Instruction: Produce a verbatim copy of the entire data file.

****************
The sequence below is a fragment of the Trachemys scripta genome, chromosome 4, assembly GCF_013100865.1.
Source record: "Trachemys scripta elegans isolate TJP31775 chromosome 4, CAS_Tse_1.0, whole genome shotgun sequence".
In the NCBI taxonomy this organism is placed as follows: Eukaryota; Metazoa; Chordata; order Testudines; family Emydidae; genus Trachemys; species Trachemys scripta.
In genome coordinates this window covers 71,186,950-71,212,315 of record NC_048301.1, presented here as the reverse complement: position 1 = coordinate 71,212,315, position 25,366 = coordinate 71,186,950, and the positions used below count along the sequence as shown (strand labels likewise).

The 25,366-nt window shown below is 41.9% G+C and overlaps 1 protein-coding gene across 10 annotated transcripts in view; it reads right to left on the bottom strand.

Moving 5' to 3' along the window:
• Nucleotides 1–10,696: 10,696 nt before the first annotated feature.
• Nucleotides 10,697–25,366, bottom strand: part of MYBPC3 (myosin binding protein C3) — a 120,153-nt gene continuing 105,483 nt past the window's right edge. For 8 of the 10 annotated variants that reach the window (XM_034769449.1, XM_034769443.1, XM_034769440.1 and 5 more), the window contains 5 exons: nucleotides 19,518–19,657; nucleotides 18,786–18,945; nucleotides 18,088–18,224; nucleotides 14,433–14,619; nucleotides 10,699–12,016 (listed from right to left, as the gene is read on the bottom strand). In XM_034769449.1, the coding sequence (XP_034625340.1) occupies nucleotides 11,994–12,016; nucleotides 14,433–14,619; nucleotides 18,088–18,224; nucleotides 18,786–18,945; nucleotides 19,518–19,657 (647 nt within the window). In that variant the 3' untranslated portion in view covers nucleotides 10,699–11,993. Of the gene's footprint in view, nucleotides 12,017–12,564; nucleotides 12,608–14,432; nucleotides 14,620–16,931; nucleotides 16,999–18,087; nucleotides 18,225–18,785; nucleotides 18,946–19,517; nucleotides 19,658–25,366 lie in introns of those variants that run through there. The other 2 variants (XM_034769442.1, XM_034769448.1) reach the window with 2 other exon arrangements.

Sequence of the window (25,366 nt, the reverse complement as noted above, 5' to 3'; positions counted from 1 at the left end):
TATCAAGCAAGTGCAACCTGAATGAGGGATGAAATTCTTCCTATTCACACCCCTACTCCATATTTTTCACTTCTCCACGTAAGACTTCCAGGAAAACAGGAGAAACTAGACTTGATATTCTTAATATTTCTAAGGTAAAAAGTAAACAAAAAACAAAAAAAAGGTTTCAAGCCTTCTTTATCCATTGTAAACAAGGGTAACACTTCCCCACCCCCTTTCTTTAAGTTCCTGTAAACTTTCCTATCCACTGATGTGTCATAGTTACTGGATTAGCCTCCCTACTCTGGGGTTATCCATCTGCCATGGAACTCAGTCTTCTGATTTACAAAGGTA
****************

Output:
The sequence below is a fragment of the Trachemys scripta genome, chromosome 4, assembly GCF_013100865.1.
Source record: "Trachemys scripta elegans isolate TJP31775 chromosome 4, CAS_Tse_1.0, whole genome shotgun sequence".
In the NCBI taxonomy this organism is placed as follows: Eukaryota; Metazoa; Chordata; order Testudines; family Emydidae; genus Trachemys; species Trachemys scripta.
In genome coordinates this window covers 71,186,950-71,212,315 of record NC_048301.1, presented here as the reverse complement: position 1 = coordinate 71,212,315, position 25,366 = coordinate 71,186,950, and the positions used below count along the sequence as shown (strand labels likewise).

The 25,366-nt window shown below is 41.9% G+C and overlaps 1 protein-coding gene across 10 annotated transcripts in view; it reads right to left on the bottom strand.

Moving 5' to 3' along the window:
• Nucleotides 1–10,696: 10,696 nt before the first annotated feature.
• Nucleotides 10,697–25,366, bottom strand: part of MYBPC3 (myosin binding protein C3) — a 120,153-nt gene continuing 105,483 nt past the window's right edge. For 8 of the 10 annotated variants that reach the window (XM_034769449.1, XM_034769443.1, XM_034769440.1 and 5 more), the window contains 5 exons: nucleotides 19,518–19,657; nucleotides 18,786–18,945; nucleotides 18,088–18,224; nucleotides 14,433–14,619; nucleotides 10,699–12,016 (listed from right to left, as the gene is read on the bottom strand). In XM_034769449.1, the coding sequence (XP_034625340.1) occupies nucleotides 11,994–12,016; nucleotides 14,433–14,619; nucleotides 18,088–18,224; nucleotides 18,786–18,945; nucleotides 19,518–19,657 (647 nt within the window). In that variant the 3' untranslated portion in view covers nucleotides 10,699–11,993. Of the gene's footprint in view, nucleotides 12,017–12,564; nucleotides 12,608–14,432; nucleotides 14,620–16,931; nucleotides 16,999–18,087; nucleotides 18,225–18,785; nucleotides 18,946–19,517; nucleotides 19,658–25,366 lie in introns of those variants that run through there. The other 2 variants (XM_034769442.1, XM_034769448.1) reach the window with 2 other exon arrangements.

Sequence of the window (25,366 nt, the reverse complement as noted above, 5' to 3'; positions counted from 1 at the left end):
TATCAAGCAAGTGCAACCTGAATGAGGGATGAAATTCTTCCTATTCACACCCCTACTCCATATTTTTCACTTCTCCACGTAAGACTTCCAGGAAAACAGGAGAAACTAGACTTGATATTCTTAATATTTCTAAGGTAAAAAGTAAACAAAAAACAAAAAAAAGGTTTCAAGCCTTCTTTATCCATTGTAAACAAGGGTAACACTTCCCCACCCCCTTTCTTTAAGTTCCTGTAAACTTTCCTATCCACTGATGTGTCATAGTTACTGGATTAGCCTCCCTACTCTGGGGTTATCCATCTGCCATGGAACTCAGTCTTCTGATTTACAAAGGTA